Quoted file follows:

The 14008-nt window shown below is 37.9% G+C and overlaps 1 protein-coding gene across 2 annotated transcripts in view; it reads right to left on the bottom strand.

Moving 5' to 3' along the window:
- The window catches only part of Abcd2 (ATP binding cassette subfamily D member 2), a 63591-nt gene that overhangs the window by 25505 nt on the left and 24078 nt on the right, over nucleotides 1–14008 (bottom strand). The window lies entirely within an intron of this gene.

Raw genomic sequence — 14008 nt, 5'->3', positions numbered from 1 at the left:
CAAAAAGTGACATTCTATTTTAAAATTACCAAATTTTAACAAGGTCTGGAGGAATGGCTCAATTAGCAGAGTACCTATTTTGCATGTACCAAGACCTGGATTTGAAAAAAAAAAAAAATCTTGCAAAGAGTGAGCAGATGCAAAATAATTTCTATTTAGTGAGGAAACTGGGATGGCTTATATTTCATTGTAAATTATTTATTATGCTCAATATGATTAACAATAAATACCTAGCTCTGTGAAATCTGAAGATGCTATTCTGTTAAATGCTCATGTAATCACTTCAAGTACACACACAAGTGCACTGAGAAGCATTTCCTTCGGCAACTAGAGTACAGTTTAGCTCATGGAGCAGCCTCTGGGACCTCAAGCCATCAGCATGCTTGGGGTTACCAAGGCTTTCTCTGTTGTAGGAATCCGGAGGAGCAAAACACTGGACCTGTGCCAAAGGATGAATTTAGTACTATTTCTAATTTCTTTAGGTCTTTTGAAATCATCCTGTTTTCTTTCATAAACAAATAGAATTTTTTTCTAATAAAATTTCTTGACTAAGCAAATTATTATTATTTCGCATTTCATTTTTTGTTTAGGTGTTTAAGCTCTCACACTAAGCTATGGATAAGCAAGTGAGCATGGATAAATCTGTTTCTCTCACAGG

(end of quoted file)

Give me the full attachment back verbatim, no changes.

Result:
The 14008-nt window shown below is 37.9% G+C and overlaps 1 protein-coding gene across 2 annotated transcripts in view; it reads right to left on the bottom strand.

Moving 5' to 3' along the window:
- The window catches only part of Abcd2 (ATP binding cassette subfamily D member 2), a 63591-nt gene that overhangs the window by 25505 nt on the left and 24078 nt on the right, over nucleotides 1–14008 (bottom strand). The window lies entirely within an intron of this gene.

Raw genomic sequence — 14008 nt, 5'->3', positions numbered from 1 at the left:
CAAAAAGTGACATTCTATTTTAAAATTACCAAATTTTAACAAGGTCTGGAGGAATGGCTCAATTAGCAGAGTACCTATTTTGCATGTACCAAGACCTGGATTTGAAAAAAAAAAAAAATCTTGCAAAGAGTGAGCAGATGCAAAATAATTTCTATTTAGTGAGGAAACTGGGATGGCTTATATTTCATTGTAAATTATTTATTATGCTCAATATGATTAACAATAAATACCTAGCTCTGTGAAATCTGAAGATGCTATTCTGTTAAATGCTCATGTAATCACTTCAAGTACACACACAAGTGCACTGAGAAGCATTTCCTTCGGCAACTAGAGTACAGTTTAGCTCATGGAGCAGCCTCTGGGACCTCAAGCCATCAGCATGCTTGGGGTTACCAAGGCTTTCTCTGTTGTAGGAATCCGGAGGAGCAAAACACTGGACCTGTGCCAAAGGATGAATTTAGTACTATTTCTAATTTCTTTAGGTCTTTTGAAATCATCCTGTTTTCTTTCATAAACAAATAGAATTTTTTTCTAATAAAATTTCTTGACTAAGCAAATTATTATTATTTCGCATTTCATTTTTTGTTTAGGTGTTTAAGCTCTCACACTAAGCTATGGATAAGCAAGTGAGCATGGATAAATCTGTTTCTCTCACAGG